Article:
R, Open Source and GSoC

There’s a plethora of generic content regarding GSoC preparation already available on the internet.* This blog post will concentrate on specific tips which should help anyone looking to get involved with The R-Project, or any R-centric Open-Source project, begin their journey.

R

*The post assumes basic programming knowledge (loops, functions, etc.) and familiarity with git/github.*

The basics

To begin with, familiarity with the basic R commands/constructs (function, apply family, etc) would be required. Previous experience of writing small-to-mid sized programs and a good IDE can really come in handy. RStudio is highly recommended.
The following resources should help in beginning your R journey.
-> Try R
-> Learn R with R tutorials and coding challenges | DataCamp
-> swirl: Learn R, in R. (Give this a go even if already proficient in R; great resource!)

Carrying the journey forward

If you are looking for more in-depth R knowledge, try some of the numerous free courses on Coursera, edX, Udacity, etc.
(I had started with this one: https://www.coursera.org/course/rprog)

Once you find yourself moderately experienced in R programming (and if books are your thing), go through this e-book by Hadley Wickham: Advanced R.
He happens to be one of the most famous (and awesome) R programmers in the world (and was one of my GSoC mentors too). This book would help you become a much better R programmer, and in my opinion, a better programmer too.

Getting the feel of things

Once all the R basics have been dealt with, try going through this year’s GSoC project list:
rstats-gsoc: table-of-proposed-coding-projects
Go through the proposal column of the list to get an idea about the projects that were done this year. Here’s the page for mine: rstats-gsoc/project-page.
As you could see, there were two things a student had to do:
1.) Complete some tests.
2.) Contact the mentors.
It was the template for, more or less, each project. Each individual project, however, varied differently. You will have to choose one (or more) to apply to as per your interests/strengths/experience. In addition to R and basic version control (git/svn), each project will require some additional skills. Some would require proficiency in C/C++, others Javascript while some other will require you to work with the Shiny framework for R.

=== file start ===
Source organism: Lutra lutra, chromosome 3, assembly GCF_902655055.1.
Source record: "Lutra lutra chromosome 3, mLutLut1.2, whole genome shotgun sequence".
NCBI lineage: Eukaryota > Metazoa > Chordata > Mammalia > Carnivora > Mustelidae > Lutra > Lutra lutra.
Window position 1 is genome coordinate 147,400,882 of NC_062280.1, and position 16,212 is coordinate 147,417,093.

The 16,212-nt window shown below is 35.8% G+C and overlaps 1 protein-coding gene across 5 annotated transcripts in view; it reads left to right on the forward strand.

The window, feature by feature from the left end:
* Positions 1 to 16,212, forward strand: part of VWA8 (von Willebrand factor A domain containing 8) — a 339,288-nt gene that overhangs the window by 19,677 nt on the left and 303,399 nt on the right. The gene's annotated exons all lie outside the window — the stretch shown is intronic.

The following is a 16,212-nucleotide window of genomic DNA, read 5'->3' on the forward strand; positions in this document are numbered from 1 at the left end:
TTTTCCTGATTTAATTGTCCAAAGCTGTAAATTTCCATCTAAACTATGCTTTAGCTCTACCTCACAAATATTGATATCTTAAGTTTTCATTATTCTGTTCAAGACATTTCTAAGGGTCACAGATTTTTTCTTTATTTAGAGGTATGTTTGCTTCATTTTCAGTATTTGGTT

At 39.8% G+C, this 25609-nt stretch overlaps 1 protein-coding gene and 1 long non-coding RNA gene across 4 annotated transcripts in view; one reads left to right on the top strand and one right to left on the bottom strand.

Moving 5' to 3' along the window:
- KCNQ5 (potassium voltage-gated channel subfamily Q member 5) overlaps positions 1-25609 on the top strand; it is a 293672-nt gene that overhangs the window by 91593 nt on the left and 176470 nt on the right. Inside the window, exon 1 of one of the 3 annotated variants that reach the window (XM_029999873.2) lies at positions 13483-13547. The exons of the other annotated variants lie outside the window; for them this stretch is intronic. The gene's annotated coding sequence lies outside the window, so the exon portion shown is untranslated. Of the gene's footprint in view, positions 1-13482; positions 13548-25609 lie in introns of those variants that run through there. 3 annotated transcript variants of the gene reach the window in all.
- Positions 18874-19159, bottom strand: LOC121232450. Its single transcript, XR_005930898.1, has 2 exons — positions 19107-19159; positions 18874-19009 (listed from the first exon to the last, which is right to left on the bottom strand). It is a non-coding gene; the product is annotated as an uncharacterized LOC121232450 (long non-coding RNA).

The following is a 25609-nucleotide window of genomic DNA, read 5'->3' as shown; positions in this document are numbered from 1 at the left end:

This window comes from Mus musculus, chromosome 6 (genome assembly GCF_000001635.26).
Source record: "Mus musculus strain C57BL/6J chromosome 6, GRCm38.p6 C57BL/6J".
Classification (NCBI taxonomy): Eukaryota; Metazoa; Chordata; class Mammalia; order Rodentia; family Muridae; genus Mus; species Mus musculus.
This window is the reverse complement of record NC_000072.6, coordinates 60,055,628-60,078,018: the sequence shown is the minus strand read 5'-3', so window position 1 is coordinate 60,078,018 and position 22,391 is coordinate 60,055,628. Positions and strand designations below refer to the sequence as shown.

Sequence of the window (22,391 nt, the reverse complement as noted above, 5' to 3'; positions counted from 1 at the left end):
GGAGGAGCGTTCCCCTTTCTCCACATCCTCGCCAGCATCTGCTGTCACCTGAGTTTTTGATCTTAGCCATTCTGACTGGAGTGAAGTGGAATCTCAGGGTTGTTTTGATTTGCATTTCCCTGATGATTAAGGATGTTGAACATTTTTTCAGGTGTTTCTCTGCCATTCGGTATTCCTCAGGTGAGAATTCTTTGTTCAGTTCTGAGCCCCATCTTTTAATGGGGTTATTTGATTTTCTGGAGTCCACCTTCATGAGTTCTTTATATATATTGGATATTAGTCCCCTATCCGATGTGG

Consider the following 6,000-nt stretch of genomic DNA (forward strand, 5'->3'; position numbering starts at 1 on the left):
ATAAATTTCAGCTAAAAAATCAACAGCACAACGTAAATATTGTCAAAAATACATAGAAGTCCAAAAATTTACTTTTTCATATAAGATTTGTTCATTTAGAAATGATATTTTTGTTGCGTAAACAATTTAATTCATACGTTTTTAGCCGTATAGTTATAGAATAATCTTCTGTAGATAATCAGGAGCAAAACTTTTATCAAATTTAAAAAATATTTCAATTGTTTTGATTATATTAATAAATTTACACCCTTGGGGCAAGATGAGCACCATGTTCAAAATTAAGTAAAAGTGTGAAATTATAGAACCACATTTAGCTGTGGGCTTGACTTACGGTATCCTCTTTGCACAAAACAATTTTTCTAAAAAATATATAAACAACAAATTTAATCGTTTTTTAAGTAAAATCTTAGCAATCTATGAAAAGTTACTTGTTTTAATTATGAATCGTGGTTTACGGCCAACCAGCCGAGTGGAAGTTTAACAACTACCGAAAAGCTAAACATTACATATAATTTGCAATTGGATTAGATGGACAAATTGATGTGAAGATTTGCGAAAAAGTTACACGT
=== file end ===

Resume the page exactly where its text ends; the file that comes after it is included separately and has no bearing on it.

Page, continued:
R packages

Majority of the projects would require you to write an R-package. The package system is the backbone of the R ecosystem, and one of the major reasons behind its popularity.
Quoting Quick-R,

Packages are collections of R functions, data, and compiled code in a well-defined format. The directory where packages are stored is called the library. R comes with a standard set of packages. Others are available for download and installation. Once installed, they have to be loaded into the session to be used.

This blog post should help you quickstart: Writing an R package from scratch.
The e-book R packages is one of the best and most up-to-date resource about the same.

Miscellaneous

Join the R mailing lists (R: Mailing Lists) and follow some blogs. R-bloggers is a great one!

Conclusion

In Google Summer of Code (GSoC), there’s no fixed formula for getting accepted. The same applies to R Project.
R, and statistical computing, are fascinating subjects and you should explore them as freely as possible. At the time of writing this post (October 2, 2015), there’s still a few months to go before GSoC really heats up.

*Some generic GSoC content:
-> Student Guide
-> There are as many as 137 organizations selected in GSoC this year. For a beginner, it’s really difficult to select an organization. I’m preparing for GSoC 2016. So, how can I choose an appropriate organization?

There are many more resources available on the internet. Look them up.

Have fun while at it all. That’s real important.

Open Source is fun!

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